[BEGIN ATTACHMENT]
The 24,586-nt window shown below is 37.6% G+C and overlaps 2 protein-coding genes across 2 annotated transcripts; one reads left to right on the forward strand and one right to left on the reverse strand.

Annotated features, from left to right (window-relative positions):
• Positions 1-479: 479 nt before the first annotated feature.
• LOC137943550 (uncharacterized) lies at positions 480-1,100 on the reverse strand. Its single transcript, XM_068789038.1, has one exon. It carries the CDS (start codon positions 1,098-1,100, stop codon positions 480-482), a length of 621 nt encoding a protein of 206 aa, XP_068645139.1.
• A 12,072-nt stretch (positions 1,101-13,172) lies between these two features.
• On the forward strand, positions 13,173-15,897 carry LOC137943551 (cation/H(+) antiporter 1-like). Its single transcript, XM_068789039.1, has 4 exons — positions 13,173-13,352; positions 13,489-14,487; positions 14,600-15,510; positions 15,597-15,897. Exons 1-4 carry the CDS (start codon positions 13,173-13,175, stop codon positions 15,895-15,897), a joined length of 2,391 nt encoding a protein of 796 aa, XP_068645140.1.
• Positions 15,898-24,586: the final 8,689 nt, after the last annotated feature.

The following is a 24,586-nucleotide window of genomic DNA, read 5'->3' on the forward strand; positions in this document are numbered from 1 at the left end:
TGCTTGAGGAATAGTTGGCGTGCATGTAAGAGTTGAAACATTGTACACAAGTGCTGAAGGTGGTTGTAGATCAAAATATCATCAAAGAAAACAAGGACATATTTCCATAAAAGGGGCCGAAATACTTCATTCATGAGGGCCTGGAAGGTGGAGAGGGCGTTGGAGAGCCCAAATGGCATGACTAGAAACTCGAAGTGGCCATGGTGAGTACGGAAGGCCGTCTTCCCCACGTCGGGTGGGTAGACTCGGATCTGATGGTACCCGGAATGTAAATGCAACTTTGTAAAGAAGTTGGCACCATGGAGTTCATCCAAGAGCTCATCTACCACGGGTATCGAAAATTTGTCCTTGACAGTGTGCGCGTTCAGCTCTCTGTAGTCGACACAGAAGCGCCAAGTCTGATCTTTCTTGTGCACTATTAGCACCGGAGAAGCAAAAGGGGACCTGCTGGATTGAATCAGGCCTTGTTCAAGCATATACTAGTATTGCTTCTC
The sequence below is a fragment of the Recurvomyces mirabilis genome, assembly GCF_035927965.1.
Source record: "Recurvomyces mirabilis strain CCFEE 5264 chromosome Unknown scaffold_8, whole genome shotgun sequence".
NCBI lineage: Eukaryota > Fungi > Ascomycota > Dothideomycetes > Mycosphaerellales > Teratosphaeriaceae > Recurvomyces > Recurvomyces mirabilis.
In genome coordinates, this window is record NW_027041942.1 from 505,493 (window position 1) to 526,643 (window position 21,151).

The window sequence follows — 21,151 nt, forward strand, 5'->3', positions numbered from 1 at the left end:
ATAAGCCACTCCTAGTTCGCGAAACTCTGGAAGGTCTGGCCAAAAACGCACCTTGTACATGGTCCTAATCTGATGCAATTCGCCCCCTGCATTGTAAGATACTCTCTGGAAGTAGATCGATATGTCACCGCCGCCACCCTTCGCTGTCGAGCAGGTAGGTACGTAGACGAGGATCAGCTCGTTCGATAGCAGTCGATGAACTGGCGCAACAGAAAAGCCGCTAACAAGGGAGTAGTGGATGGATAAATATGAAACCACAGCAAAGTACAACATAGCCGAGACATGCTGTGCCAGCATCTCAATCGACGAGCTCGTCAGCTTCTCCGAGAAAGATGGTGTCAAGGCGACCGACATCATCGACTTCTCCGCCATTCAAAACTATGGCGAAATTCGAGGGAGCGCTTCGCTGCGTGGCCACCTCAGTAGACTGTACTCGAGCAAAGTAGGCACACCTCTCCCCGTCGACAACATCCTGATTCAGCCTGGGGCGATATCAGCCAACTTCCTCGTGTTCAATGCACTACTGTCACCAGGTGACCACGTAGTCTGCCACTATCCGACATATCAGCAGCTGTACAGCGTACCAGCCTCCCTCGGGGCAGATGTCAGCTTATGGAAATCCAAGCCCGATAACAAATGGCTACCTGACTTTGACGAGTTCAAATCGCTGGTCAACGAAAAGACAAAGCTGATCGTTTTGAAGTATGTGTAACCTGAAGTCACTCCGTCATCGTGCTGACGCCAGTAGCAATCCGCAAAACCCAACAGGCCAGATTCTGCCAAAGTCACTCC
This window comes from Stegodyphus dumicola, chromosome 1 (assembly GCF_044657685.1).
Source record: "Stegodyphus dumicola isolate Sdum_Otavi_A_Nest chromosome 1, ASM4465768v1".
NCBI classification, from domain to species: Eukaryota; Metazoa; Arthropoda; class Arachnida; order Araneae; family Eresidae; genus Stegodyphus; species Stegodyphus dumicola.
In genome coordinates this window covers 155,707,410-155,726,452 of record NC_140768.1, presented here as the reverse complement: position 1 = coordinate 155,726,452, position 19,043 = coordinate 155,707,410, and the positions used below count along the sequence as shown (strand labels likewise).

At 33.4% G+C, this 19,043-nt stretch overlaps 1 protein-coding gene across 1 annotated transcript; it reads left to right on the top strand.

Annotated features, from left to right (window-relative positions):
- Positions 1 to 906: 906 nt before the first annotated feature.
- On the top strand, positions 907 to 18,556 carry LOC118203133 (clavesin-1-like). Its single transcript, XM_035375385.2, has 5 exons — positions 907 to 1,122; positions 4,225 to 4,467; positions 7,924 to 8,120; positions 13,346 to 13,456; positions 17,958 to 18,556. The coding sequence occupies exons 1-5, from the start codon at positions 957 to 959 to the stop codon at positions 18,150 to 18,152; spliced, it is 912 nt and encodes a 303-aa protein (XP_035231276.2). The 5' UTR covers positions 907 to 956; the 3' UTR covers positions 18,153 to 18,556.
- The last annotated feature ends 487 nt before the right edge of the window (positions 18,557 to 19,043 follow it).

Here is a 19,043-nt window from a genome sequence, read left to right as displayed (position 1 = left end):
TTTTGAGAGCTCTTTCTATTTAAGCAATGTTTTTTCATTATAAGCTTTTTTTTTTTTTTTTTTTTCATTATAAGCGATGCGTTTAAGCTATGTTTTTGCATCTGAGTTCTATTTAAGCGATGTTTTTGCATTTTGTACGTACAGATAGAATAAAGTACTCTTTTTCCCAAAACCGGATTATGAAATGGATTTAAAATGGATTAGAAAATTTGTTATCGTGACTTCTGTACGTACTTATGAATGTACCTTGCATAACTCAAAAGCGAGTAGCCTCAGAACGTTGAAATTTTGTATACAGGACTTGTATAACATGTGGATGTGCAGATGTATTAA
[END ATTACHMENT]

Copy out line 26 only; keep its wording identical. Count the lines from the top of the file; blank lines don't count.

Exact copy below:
TTTTGAGAGCTCTTTCTATTTAAGCAATGTTTTTTCATTATAAGCTTTTTTTTTTTTTTTTTTTTCATTATAAGCGATGCGTTTAAGCTATGTTTTTGCATCTGAGTTCTATTTAAGCGATGTTTTTGCATTTTGTACGTACAGATAGAATAAAGTACTCTTTTTCCCAAAACCGGATTATGAAATGGATTTAAAATGGATTAGAAAATTTGTTATCGTGACTTCTGTACGTACTTATGAATGTACCTTGCATAACTCAAAAGCGAGTAGCCTCAGAACGTTGAAATTTTGTATACAGGACTTGTATAACATGTGGATGTGCAGATGTATTAA